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Giant Iceberg Set For Collision With Island

Giant Iceberg Set For Collision With Island

If it hits it would be devastating for wildlife

Amelia Ward

Amelia Ward

A huge iceberg is feared to be heading towards the island of South Georgia, with scientists concerned that a collision could be devastating for local wildlife.

Researchers have spent weeks monitoring the event - which is believed to be climate-related - as it unfolds. The iceberg is around the same size as the island itself - 4,200 square kilometres (1,627 square miles) - and has moved from the Antarctic peninsula, from which it broke off in July 2017.

The peninsula has one of the fastest rates of climate change on the planet, with a record of 20.75 degrees Celcius registered there on 9 February this year.

The iceberg, which is known as A68a, is on a path to hit South Georgia, which is part of the British overseas territory near South America. The speed at which it travels has changed with currents in the ocean, so it's difficult to work out whether the collision will occur in a matter of weeks or months - or even whether it will change direction.

Biological oceanographer Geraint Tarling works with the British Antarctic Survey, which has been keeping track of the iceberg.

Tarling said: "The currents around the island are complex, and it is still possible it may miss."

Footage captured by the British RAF show the enormous mass of the iceberg, its surface covered in cracks and smaller chunks of ice floating nearby.


Officials said in a statement: "The sheer size of the A68a iceberg means it is impossible to capture its entirety in one single shot from the RAF A400m.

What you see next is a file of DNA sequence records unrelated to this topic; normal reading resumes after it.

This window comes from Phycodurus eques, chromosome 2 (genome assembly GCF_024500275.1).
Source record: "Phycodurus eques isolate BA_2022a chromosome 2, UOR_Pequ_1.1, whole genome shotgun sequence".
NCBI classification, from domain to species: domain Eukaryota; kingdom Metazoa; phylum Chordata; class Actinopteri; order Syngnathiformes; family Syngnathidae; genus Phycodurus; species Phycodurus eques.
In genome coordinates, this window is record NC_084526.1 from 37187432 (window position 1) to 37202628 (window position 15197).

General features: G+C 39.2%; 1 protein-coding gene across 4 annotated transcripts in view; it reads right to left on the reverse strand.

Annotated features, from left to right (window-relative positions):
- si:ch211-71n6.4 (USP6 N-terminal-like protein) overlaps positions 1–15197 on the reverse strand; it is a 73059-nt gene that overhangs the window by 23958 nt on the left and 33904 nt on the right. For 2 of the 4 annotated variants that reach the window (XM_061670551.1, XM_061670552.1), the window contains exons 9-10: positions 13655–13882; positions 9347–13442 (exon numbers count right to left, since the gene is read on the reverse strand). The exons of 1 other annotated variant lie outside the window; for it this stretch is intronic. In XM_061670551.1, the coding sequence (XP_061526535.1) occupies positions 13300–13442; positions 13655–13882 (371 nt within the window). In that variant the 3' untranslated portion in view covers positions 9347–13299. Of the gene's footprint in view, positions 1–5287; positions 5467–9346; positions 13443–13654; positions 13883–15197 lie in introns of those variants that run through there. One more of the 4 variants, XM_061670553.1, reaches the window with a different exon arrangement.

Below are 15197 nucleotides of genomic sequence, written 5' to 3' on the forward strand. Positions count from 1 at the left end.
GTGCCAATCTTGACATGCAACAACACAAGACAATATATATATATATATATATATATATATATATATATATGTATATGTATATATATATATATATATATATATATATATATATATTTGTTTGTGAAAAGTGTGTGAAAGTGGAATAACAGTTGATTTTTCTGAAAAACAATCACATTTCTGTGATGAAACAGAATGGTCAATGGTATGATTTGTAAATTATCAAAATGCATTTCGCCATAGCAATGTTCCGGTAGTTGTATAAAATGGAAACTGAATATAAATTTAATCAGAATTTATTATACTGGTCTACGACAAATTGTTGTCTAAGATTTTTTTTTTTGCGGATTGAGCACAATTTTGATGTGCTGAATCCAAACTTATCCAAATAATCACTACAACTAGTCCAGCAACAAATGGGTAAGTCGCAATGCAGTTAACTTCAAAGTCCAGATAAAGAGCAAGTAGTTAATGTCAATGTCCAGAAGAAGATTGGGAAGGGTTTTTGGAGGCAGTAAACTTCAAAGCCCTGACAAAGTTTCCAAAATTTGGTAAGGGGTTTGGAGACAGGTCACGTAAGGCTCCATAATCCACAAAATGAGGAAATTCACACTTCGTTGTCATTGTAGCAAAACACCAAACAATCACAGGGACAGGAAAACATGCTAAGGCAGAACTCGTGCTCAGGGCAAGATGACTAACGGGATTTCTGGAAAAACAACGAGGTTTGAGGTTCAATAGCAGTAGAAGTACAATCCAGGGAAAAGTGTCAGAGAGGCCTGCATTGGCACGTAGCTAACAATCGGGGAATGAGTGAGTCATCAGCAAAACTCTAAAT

"However video footage, captured during A400M reconnaissance sorties, has offered a different perspective and further evidence for scientists and observers to examine.

"Having captured all of this data, scientific analysis by The Government of South Georgia and South Sandwich Islands (GSGSSI) and British Antarctic Survey (BAS) will drive the requirement for future taskings of this nature."

Scientists worry that the bottom of the iceberg, which extends 200m below surface level, could crush wildlife on the sea floor.

Elsewhere, another humungous iceberg recently broke off from mainland Antarctica, according to the Australian Antarctic Division.

Scientists have been watching the iceberg, which is 1,636-square-kilometres, or roughly the same size as urban Sydney, since the early 2000s when they started noticing it was breaking off.

They've now confirmed the land mass has broken off from the Amery ice shelf on the continent's east. This is the first major 'calving' event on this particular shelf since the 1960s.

Featured Image Credit: NASA